The Working Families Protection Act (H.R. 1) — What It Does

What the The Working Families Flexibility Act (H.R. 1) Would Do*

As working men and women find it increasingly difficult to balance work and family responsibilities, their employers are often hampered by outdated federal law in their attempts to accomodate employee requests for more flexibility in work schedules. The Working Families Flexibility Act (HR 1) would remove legal obstacles which prevent many employers from providing increased flexibility to their employees who are covered by the overtime provisions of the law.

* The Fair Labor Standards Act (enacted in 1938) is a straitjacket on work schedules. The Working Families Flexibility Act would give private-sector employees the option of offering their employees the choice of opting for paid time off as compensation for working overtime hours. Employers would not be required to implement a compensatory time policy. No federal mandates are involved. Public sector employers and employees have long enjoyed this flexibility.

* Under the Working Families Flexibility Act, if an employer decides to offer a compensatory time program, employees would then be allowed to choose, through a written, voluntary agreement with their employers, to receive paid time off in lieu of cash wages for overtime hours worked. A compensatory time agreement may not be a condition of employment.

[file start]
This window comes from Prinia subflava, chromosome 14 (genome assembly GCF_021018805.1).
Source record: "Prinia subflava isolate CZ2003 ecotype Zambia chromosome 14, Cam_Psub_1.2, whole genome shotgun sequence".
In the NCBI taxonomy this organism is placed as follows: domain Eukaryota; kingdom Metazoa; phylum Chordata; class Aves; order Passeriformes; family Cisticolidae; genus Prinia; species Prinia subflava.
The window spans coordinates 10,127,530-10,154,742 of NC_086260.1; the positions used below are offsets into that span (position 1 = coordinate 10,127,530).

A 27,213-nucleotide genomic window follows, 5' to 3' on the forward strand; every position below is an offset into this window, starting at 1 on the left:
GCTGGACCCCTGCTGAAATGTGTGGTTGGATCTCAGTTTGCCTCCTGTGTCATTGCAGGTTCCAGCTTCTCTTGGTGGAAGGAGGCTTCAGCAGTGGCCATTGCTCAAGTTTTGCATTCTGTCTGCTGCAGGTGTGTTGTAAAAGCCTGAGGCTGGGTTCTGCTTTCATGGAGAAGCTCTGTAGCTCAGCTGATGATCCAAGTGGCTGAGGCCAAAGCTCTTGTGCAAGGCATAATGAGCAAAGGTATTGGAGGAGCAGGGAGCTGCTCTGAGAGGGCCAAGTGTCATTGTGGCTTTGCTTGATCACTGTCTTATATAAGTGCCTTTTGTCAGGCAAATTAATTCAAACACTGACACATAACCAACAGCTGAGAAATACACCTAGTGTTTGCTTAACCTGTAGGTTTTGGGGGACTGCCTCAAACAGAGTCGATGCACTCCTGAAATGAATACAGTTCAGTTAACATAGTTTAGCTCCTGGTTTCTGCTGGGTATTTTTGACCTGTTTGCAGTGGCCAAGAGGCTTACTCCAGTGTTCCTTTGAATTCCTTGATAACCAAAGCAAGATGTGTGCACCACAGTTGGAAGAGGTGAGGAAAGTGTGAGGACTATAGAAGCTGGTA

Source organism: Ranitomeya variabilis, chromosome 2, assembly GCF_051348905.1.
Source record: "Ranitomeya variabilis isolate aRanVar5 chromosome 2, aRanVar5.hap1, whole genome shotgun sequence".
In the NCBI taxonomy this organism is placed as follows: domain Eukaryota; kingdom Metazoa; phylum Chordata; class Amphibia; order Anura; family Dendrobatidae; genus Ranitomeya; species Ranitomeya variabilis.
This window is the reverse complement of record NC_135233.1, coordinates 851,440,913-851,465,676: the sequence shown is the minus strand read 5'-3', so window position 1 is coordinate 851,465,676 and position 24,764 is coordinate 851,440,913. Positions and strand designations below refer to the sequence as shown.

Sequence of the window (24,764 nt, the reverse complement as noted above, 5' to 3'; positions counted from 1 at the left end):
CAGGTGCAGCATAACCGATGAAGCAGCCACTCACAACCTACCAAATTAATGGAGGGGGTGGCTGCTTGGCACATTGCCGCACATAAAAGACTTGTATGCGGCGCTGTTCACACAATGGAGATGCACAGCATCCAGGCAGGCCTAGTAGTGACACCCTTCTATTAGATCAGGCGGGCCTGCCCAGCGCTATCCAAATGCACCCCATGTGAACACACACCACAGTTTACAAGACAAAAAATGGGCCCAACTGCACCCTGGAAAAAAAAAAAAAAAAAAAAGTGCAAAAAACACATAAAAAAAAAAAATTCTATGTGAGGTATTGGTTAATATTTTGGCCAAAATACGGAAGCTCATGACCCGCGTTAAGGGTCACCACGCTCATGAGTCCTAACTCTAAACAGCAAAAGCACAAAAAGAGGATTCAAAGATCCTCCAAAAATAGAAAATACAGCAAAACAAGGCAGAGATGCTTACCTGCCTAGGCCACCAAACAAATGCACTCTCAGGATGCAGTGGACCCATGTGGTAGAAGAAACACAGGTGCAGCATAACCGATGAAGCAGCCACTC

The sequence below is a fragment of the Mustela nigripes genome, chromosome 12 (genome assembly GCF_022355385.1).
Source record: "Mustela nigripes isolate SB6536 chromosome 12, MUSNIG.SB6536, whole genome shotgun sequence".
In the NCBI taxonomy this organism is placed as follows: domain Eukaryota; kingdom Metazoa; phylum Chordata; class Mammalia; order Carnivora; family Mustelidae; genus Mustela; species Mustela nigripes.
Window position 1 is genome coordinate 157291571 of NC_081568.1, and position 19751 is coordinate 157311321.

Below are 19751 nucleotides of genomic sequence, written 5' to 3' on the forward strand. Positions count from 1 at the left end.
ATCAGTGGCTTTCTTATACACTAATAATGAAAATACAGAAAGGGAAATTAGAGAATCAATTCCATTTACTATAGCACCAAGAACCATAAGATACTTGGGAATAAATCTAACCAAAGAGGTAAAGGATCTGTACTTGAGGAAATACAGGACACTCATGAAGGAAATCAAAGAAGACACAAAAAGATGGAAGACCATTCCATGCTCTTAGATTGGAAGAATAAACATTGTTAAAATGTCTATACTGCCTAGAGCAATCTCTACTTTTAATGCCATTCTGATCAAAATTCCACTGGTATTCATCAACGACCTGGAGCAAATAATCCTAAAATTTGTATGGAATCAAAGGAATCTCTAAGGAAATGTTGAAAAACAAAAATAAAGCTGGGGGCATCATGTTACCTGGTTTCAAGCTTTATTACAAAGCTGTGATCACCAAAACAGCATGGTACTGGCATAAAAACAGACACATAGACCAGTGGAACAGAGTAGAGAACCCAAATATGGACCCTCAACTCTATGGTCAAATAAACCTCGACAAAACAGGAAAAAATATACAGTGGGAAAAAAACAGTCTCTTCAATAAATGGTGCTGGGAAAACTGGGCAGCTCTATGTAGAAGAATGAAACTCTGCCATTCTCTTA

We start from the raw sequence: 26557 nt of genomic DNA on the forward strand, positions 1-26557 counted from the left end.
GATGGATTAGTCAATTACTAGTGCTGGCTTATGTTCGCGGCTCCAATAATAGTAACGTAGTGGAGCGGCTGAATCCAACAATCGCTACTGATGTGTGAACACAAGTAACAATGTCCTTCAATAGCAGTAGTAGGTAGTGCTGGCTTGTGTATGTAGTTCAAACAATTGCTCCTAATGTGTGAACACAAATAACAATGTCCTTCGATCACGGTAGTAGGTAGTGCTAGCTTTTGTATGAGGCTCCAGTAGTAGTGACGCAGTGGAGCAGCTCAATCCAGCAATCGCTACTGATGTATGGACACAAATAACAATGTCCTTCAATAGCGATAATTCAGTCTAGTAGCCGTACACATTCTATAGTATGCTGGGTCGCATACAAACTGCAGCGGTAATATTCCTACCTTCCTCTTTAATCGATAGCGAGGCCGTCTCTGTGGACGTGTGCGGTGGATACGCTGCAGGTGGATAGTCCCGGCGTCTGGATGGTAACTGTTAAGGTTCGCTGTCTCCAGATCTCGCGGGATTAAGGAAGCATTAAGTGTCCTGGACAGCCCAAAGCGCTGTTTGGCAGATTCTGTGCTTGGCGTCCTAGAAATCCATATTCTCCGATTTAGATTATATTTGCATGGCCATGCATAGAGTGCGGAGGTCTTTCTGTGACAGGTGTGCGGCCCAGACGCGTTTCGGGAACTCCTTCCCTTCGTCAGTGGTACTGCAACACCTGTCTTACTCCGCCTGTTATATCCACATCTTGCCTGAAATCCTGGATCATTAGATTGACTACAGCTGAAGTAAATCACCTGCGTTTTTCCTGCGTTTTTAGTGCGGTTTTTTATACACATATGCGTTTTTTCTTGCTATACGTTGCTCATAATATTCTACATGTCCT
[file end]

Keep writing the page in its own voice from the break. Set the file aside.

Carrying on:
* If an employer and an employee agree on compensatory time in lieu of overtime cash compensation, the compensatory time is earned at the same rate as cash overtime pay — one and one half hours for each hour of overtime worked. The employee is paid (at his or her regular rate) when the compensatory time is used by the employee.

* The Working Families Flexibility Act retains all of the employee protections in current overtime laws and adds new protections to the law to ensure that the choice and use of compensatory time is voluntary.

* Employees could accure up to 240 hours of compensatory time each year. An employer would pay cash wages for any unused accured time at the end of the year. Employees who want to receive cash wages would continue to receive cash wages for their overtime.

*Scheduled for a House Vote March 19, 1997

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